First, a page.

After a space merchant vessel perceives an unknown transmission as a distress call, its landing on the source moon finds one of the crew attacked by a mysterious lifeform, and they soon realize that its life cycle has merely begun.
A space-opera spanning the dawn of man to humanity reaching the stars, 2001: A Space Odyssey tells the story of the Black Monolith, humanity's evolution and the rise of A.I.'s ultimate supercomputer HAL 9000.
Signing a contract, Jack Torrance, a normal writer and former teacher agrees to take care of a hotel which has a long, violent past that puts everyone in the hotel in a nervous situation. While Jack slowly gets more violent and angry of his life, his son, Danny, tries to use a special talent, the "Shining", to inform the people outside about whatever that is going on in the hotel.Written by
J. S. Golden
Stanley Kubrick decided that having the hedge animals come alive (as they do in the book) was unworkable, due to restrictions in special effects, so he opted for a hedge maze instead. See more »
When Jack Torrance is at his appointment with Mr. Ullman, he talks about the tragedy that took place during the winter of 1970. Here's a quote of the conversation: Mr. Ullman: "My predecessor in this job hired a man named Charles Grady as the winter caretaker. He came up with his wife and two little girls of about 8 and 10." Later in the movie, we see multiple shots of Charles Grady daughters "ghosts" talking to Danny. Some viewers are confused because the girls are dressed identically, and thus assume them to be identical twins, and think that the two-year age gap is a goof. But one girl is taller than the other and has a differently-shaped face, so they are not twins. However, it may be worth noting that while the characters are not supposed to be twins, they were in fact played by identical twin sisters, Louise and Lisa Burns, both born in 1968. See more »
Hi, I've got an appointment with Mr. Ullman. My name is Jack Torrance.
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After the 146 minute version of the film was met with poor reviews and weak box office in the US, Stanley Kubrick re-edited the film for European release, removing 24 minutes of footage. Included in the removed footage were the entire performances of Anne Jackson as the Doctor and Tony Burton as Larry. However, both Jackson and Burton's names were still listed in the opening credits despite them no longer appearing in the film. See more »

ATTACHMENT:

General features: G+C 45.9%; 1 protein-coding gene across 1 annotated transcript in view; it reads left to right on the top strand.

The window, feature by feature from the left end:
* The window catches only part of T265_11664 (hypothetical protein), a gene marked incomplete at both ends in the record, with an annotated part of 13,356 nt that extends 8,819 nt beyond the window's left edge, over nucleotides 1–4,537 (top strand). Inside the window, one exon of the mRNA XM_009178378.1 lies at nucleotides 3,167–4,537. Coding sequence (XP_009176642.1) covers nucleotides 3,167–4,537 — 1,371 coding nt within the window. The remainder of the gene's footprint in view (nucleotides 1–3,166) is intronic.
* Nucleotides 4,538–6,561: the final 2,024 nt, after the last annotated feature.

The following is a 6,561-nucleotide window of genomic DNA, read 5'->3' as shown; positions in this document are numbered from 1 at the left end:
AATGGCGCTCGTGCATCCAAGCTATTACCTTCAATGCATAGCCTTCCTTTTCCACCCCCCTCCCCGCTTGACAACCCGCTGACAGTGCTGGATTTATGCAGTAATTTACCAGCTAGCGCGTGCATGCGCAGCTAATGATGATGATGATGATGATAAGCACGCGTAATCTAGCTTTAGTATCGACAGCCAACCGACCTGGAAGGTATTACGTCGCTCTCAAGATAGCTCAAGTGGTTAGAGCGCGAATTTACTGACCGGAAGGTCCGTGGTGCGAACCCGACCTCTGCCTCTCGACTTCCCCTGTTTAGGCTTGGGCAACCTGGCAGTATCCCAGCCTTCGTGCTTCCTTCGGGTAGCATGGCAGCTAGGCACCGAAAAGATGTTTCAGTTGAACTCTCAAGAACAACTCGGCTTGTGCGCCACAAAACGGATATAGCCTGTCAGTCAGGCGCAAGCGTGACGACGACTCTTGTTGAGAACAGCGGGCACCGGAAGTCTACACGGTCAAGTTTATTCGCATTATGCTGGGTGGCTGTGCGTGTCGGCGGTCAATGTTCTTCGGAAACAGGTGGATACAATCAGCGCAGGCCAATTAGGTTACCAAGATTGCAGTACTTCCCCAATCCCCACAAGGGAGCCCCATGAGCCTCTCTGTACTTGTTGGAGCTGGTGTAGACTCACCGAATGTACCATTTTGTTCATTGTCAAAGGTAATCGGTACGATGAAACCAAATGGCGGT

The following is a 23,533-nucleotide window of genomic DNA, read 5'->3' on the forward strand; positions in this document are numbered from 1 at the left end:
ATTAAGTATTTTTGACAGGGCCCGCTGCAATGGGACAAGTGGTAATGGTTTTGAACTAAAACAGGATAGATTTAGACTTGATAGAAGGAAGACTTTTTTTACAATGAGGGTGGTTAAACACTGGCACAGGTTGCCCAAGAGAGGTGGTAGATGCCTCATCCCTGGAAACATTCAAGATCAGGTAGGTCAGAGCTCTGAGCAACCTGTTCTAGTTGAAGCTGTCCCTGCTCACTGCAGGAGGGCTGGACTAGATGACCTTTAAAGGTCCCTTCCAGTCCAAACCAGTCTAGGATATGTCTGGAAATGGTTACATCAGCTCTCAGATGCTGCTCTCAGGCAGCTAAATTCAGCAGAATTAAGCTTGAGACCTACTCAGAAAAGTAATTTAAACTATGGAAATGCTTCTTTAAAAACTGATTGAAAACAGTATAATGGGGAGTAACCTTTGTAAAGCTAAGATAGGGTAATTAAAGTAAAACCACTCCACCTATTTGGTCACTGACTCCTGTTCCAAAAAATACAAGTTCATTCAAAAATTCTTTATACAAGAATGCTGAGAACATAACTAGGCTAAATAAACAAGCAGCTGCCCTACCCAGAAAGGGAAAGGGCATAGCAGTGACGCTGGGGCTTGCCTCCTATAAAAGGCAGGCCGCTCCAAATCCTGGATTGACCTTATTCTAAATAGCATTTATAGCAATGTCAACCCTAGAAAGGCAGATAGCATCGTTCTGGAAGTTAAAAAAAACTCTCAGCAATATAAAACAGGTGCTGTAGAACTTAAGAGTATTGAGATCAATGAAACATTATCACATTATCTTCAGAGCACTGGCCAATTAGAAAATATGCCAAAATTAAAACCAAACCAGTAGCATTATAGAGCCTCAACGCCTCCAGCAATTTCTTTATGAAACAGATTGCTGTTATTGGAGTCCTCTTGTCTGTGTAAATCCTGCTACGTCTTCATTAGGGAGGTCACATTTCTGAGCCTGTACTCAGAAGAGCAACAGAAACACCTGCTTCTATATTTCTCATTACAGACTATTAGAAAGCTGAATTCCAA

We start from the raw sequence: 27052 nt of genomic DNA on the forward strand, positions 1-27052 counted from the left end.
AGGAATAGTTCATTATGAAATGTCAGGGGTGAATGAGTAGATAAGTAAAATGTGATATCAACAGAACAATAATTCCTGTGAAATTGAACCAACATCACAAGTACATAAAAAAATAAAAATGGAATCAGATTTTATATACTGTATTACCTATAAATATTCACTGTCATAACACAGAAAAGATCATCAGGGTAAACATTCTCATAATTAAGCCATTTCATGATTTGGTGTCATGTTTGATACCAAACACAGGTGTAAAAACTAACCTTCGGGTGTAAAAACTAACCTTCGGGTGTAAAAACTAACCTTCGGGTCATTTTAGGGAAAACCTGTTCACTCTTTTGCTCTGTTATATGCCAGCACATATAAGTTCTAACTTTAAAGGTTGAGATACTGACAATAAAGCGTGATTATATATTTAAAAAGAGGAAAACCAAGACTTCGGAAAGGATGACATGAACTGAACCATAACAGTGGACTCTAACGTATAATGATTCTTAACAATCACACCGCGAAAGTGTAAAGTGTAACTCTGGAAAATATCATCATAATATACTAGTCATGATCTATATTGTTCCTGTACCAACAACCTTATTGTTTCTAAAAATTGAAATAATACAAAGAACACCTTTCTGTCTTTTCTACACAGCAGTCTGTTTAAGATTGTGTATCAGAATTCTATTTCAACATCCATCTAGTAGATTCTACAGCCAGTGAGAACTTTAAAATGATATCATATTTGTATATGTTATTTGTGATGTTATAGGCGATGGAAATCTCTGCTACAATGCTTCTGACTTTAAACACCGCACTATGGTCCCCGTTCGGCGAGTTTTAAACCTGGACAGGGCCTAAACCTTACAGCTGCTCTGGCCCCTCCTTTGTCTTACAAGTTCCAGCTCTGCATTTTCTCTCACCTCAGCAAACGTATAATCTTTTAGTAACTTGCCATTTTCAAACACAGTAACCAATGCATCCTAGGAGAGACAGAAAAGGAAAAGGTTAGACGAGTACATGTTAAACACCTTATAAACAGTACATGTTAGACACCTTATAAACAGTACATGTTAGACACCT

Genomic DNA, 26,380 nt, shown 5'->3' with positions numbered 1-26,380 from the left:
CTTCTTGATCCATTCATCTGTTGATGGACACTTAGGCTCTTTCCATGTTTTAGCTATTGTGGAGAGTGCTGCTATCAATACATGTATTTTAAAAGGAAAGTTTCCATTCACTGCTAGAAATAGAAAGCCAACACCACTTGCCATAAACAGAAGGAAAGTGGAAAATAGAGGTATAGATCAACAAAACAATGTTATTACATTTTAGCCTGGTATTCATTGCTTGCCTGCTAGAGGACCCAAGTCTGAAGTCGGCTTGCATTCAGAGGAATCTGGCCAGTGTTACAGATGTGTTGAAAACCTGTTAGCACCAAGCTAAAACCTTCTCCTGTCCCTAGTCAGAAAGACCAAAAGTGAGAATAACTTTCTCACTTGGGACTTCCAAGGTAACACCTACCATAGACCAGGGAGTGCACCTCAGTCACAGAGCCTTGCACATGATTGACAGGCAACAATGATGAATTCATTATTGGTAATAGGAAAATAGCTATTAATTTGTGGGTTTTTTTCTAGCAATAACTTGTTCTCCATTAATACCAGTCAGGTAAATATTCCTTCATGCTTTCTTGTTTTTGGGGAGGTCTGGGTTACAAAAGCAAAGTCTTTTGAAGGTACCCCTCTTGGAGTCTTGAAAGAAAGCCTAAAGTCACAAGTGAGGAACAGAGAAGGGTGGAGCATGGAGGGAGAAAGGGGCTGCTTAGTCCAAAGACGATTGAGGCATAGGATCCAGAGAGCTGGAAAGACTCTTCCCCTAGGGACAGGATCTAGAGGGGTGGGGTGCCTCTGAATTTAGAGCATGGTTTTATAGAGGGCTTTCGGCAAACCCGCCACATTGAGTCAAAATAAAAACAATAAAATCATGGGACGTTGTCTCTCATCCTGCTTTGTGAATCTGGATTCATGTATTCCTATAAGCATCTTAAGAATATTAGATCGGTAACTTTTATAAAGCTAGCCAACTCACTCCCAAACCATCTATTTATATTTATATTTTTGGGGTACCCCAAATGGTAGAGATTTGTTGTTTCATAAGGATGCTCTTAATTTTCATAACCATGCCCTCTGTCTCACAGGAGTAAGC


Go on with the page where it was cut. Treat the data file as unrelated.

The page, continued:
The opening Warner Bros. logo was originally a red background with a black television-shaped box in the center, with three white lines meant to represent a "W." For later releases, this was replaced with the traditional Warner Bros. shield. See more »
Even though The Shining is over a quarter of a century old, I challenge anyone to not get freaked out by Jack Nicholson's descent into madness. This is a rare example of something so unique that no one has been able to rip it off; instead it has been referenced time and again in pop culture. The twins, the elevator of blood, RedRum, the crazy nonsense "writing"... this should be seen, if for nothing else, to understand all the allusions to it in daily life. The film is simultaneously scary, suspenseful, beautiful, and psychologically intriguing. It has the classic mystery of Hitchcock and the terror of a modern thriller. And it has what horror movies usually lack: a great script.
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